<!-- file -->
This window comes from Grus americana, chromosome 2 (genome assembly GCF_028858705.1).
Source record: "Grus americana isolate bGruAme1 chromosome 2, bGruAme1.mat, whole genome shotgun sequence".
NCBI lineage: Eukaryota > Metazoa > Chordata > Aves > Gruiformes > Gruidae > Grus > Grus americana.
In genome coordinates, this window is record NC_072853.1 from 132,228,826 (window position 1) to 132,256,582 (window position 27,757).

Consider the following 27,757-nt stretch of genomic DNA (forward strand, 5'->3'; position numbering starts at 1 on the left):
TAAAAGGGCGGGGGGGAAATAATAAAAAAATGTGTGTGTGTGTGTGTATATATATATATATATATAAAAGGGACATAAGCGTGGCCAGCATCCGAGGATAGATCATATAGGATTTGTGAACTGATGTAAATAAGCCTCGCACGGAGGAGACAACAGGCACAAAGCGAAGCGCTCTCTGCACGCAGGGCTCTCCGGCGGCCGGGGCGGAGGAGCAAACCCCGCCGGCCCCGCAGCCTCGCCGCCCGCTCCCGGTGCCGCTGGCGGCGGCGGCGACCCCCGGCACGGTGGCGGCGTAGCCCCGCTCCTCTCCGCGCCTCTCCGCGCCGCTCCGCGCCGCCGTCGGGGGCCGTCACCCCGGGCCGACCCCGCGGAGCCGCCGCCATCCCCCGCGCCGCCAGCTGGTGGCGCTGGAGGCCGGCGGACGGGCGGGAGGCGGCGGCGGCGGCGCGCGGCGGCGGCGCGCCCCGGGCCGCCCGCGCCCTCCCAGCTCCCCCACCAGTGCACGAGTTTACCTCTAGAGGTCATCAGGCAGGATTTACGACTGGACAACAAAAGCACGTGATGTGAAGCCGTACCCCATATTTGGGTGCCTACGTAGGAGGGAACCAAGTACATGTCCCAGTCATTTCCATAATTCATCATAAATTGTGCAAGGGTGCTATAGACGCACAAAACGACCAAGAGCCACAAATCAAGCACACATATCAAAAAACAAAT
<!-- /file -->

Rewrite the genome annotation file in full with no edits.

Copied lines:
This window comes from Grus americana, chromosome 2 (genome assembly GCF_028858705.1).
Source record: "Grus americana isolate bGruAme1 chromosome 2, bGruAme1.mat, whole genome shotgun sequence".
NCBI lineage: Eukaryota > Metazoa > Chordata > Aves > Gruiformes > Gruidae > Grus > Grus americana.
In genome coordinates, this window is record NC_072853.1 from 132,228,826 (window position 1) to 132,256,582 (window position 27,757).

Consider the following 27,757-nt stretch of genomic DNA (forward strand, 5'->3'; position numbering starts at 1 on the left):
TAAAAGGGCGGGGGGGAAATAATAAAAAAATGTGTGTGTGTGTGTGTATATATATATATATATATAAAAGGGACATAAGCGTGGCCAGCATCCGAGGATAGATCATATAGGATTTGTGAACTGATGTAAATAAGCCTCGCACGGAGGAGACAACAGGCACAAAGCGAAGCGCTCTCTGCACGCAGGGCTCTCCGGCGGCCGGGGCGGAGGAGCAAACCCCGCCGGCCCCGCAGCCTCGCCGCCCGCTCCCGGTGCCGCTGGCGGCGGCGGCGACCCCCGGCACGGTGGCGGCGTAGCCCCGCTCCTCTCCGCGCCTCTCCGCGCCGCTCCGCGCCGCCGTCGGGGGCCGTCACCCCGGGCCGACCCCGCGGAGCCGCCGCCATCCCCCGCGCCGCCAGCTGGTGGCGCTGGAGGCCGGCGGACGGGCGGGAGGCGGCGGCGGCGGCGCGCGGCGGCGGCGCGCCCCGGGCCGCCCGCGCCCTCCCAGCTCCCCCACCAGTGCACGAGTTTACCTCTAGAGGTCATCAGGCAGGATTTACGACTGGACAACAAAAGCACGTGATGTGAAGCCGTACCCCATATTTGGGTGCCTACGTAGGAGGGAACCAAGTACATGTCCCAGTCATTTCCATAATTCATCATAAATTGTGCAAGGGTGCTATAGACGCACAAAACGACCAAGAGCCACAAATCAAGCACACATATCAAAAAACAAAT